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TRACK LIST: 1. Argamasilla 11:04 2. Willowglass 4:02 3. The Maythorne Cross 10:39 4. Book of Hours 7:13 5. The Labyrinth 16:50 LINEUP: Andrew Marshall – keyboards; guitars, bass; recorders Dave Brightman – drums & percussion
Prolusion. Formed five years ago, WILLOWGLASS is an English studio outfit led by multi-instrumentalist and songwriter Andrew Marshall, drummer Dave Brightman being his sole workmate from the outset. “Book of Hours” is a follow-up to the project’s self-titled debut release from 2005 and is an all-instrumental creation, also.
Analysis. Compared to Willowglass’ previous album, this one is much more uniform stylistically, falling entirely into the symphonic art-rock idiom and is overall more complicated too, and although it’s at the same time wealthier in so-called outside factors, is generally better than its precursor. The music is quite strong throughout and it seems Andrew utilizes a complete set of analog keyboard sounds here: think plenty of Mellotron, Moog, Hammond and the like as-good-as-a-vintage-wine patterns. The recording’s ‘boundary’, longest, compositions, Argamasilla and The Labyrinth, best of all fit the above genre definition in its classic, most widely recognized, sense. Just logically, both are rich in thematic and pace shifts as well as in textural and dynamic contrasts. Combining the Genesis- and Yes-style passages with more original ones, these two in particular showcase Marshall’s technical possibilities as a performer, finding him managing all the instruments deployed seemingly as knowingly as those whose influences are distinct here with a naked ear, beginning with keyboardists Tony Banks and Rick Wakeman. The artist’s approach to playing electric guitar is similar to Anthony Phillips’, while his acoustic guitar parts (found only on the two pieces that are being described last) are patterned after Steve Hackett’s. As a bassist he most often evokes Chris Squire, particularly shining on the third (and the third longest) track, The Maythorne Cross, which includes even a kind of benefit performance for that instrument. The drummer, however, is noticeably straighter than Phil Collins or any of Yes’s battery commanders either and is at times distinctly electronic-sounding. Back to the compositions: It is probably only in terms of diversity or, rather, complexity that the longest two tracks surpass the other three, though the last-named one is in all senses nearly on a par with those, no matter that the music is mostly slow, transforming into a fast-paced sympho-prog romp only closer to the piece’s finale. Furthermore, The Maythorne Cross reveals some distinctly innovative ideas: it deals in places with folk motifs which only arouse associations with the minstrelsy. The remaining two compositions, the title track of the disc and the one that the project’s name is eponymous to, are entirely built up after Genesis’s recipe and while these aren’t too intricate, both are elaborate and generally impressive pieces too. Much of the Book of Hours is a synthesis of basically slow, yet quite full-blown Art-Rock and softer, still mostly keyboard-dominated, passages, but the piece has a long acoustically-driven interlude with no percussion(s) involved, which in turn is the essence of Willowglass. The three core tracks portray Marshall as a versatile musician in the most favorable light: he works really well there as a multi-instrumentalist, bringing in a variety of extra solos with recorders, acoustic guitar and piano. There are quite a few flute leads on each, but although those seem to be somewhere halfway between Andrew ‘Camel’ Latimer and Peter Gabriel in approach, the music itself never leaves the Genesis domain, so to speak. The recording’s prevailing mood would be drama, in a word, and only Willowgalss reminds me of a light autumn morning. In all, minus singing, you’ll get here a lot of what is familiar to you from “Wind & Wuthering”, and even though neither of the compositions reaches the heights of that album, none are too far from those either.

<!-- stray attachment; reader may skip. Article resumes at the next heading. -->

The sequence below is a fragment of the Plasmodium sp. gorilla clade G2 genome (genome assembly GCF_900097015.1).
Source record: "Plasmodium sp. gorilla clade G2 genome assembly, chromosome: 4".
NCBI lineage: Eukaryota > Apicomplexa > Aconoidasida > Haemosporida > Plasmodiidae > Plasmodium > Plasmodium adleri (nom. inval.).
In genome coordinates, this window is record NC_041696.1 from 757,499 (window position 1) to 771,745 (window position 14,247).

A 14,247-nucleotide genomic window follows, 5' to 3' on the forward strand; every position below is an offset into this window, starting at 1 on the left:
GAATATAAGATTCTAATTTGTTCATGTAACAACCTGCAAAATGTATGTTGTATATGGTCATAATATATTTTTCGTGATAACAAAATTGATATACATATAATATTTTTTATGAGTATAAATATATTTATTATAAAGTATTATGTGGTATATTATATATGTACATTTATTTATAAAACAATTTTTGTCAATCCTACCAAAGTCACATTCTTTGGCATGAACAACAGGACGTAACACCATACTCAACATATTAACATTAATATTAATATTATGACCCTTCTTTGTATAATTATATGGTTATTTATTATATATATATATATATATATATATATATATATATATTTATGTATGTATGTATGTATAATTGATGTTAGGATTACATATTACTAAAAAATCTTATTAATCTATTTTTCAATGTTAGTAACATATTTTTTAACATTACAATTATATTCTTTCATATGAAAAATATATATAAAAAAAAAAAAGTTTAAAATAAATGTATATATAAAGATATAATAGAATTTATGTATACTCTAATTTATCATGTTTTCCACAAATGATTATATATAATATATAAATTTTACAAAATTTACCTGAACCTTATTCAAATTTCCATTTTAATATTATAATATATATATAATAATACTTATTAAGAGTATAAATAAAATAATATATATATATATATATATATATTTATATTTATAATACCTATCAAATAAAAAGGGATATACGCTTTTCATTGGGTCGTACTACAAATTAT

Conclusion. Well-produced, a beautiful booklet and artwork (with medieval landscapes, courtesy of painter Lee Gaskin) included, this “Book of Hours” is much more to my liking than the majority of efforts of those who simplify – and, often, falsify as well as vulgarize – the classic Genesis legacy, having a commercial success as their purpose (you’re well aware, readers, of whom I mean: save only some, mainly first, of the neo bands, of course). Very good as it is, at least overall, with a bit more intensive arrangements on the two shorter full-band-sounding tracks and with less overt influences in general it would have been an excellent release.
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